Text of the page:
- Partners are drawn to individuals in a similar 'league' and of the same desirability
When it comes to love, there are no hard and fast rules though many people follow the age-old theory that opposites attract.
But now a study has found that more often that not, similarity rules the day.
Researchers at Berkeley found that people are drawn to potential romantic partners if they are of their own or similar league and desirability, which they called the 'matching hypothesis'.
Hot: The Berkeley study found that the more popular the individual the more a similarly popular individual would be attracted to them
Of course personality traits and common interests play a factor but for that instant attraction, like is drawn towards like, putting paid to the phrase, 'You're out of my league'.
For their research, the authors of the study turned - as most singletons do today - to online dating sites.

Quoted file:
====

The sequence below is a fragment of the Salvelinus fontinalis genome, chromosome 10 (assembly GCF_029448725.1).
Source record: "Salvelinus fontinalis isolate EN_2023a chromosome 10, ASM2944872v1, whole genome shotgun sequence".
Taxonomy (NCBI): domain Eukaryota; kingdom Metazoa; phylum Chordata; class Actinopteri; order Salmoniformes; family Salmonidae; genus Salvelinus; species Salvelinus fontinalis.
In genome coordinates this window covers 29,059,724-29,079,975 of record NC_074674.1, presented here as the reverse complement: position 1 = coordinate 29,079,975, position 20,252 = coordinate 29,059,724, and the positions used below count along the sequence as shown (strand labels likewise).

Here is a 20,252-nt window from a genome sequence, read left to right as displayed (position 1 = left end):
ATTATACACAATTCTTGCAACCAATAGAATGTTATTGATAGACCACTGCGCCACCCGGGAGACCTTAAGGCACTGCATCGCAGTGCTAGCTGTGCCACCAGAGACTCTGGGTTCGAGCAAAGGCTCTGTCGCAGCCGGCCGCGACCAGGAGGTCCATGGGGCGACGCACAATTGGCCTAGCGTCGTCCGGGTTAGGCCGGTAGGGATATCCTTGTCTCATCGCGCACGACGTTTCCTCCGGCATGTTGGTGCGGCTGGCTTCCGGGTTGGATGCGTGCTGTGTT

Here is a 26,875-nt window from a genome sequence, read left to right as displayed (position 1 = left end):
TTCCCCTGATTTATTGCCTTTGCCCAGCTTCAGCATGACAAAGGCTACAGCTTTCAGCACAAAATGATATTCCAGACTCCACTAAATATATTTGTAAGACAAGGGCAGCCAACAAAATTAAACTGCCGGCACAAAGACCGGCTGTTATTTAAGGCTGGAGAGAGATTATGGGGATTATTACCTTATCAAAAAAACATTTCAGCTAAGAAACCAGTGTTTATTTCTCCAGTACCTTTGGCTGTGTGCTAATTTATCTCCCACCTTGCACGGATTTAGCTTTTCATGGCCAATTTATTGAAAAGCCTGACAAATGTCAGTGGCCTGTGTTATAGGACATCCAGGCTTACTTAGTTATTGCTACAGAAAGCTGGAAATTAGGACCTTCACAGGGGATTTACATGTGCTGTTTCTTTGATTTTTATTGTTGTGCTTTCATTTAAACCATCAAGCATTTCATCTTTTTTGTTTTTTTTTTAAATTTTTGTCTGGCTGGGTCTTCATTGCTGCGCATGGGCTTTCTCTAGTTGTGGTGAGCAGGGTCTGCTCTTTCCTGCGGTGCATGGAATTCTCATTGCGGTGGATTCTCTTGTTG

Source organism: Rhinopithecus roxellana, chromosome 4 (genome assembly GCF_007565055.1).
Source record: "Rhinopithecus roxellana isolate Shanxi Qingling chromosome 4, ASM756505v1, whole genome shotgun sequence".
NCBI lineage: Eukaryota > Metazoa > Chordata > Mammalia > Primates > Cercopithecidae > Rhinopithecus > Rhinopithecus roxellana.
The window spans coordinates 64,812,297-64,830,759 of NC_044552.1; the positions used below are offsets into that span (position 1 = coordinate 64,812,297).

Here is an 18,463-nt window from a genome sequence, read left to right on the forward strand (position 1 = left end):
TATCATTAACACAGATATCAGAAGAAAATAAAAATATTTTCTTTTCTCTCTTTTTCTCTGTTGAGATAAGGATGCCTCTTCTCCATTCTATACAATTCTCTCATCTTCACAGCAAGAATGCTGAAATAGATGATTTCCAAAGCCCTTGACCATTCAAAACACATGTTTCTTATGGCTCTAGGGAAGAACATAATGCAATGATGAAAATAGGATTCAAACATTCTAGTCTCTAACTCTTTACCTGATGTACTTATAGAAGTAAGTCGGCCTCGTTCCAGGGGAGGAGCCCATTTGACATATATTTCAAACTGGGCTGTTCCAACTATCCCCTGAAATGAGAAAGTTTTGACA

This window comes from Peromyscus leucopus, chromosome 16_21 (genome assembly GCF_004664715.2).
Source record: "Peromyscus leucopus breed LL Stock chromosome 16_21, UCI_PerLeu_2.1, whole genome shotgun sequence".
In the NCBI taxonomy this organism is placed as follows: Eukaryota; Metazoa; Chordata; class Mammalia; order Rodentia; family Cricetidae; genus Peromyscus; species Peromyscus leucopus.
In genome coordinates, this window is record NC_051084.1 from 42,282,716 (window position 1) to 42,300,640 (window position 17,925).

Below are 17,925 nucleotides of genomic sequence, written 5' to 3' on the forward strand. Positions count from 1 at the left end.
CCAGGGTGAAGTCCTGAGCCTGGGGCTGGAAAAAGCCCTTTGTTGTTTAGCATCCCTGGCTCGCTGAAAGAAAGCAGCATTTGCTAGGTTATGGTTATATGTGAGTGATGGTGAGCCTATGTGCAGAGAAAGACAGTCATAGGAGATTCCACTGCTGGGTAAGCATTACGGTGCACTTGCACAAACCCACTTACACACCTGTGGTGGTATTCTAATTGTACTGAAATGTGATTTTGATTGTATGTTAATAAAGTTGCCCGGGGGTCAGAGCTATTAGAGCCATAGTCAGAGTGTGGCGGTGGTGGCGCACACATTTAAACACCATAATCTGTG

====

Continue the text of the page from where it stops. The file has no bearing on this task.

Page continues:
They measured the popularity of more than 3,000 heterosexual users of a site and looked at the popularity of each.
Popularity was defined by the number of opposite-sex individuals who had sent unsolicited messages to a user.
Findings: The authors of the study said individuals on the dating market will assess their own self-worth and select partners whose social desirability equals their own
Analyses indicated that high-popularity users contacted other popular users at a rate greater than would be expected by chance.
Similarly, the less popular users of the site also contacted other low-popularity users.
The researchers then conducted a follow-up study of more than a million users and found a similar result - when it comes to dating, potential mates stick to someone in their own league.
Like attracts like: Couples are said to be attracted to each other due to their level of desirability
The authors found that: 'Individuals on the dating market will assess their own self-worth and select partners whose social desirability approximately equals their own.
'Using data collected in the laboratory and from users of a popular online dating site, the authors found evidence for matching based on self-worth, physical attractiveness, and popularity, but to different degrees and not always at the same stage of the dating process.
'The most striking prediction is that undesirable individuals will choose undesirable partners.'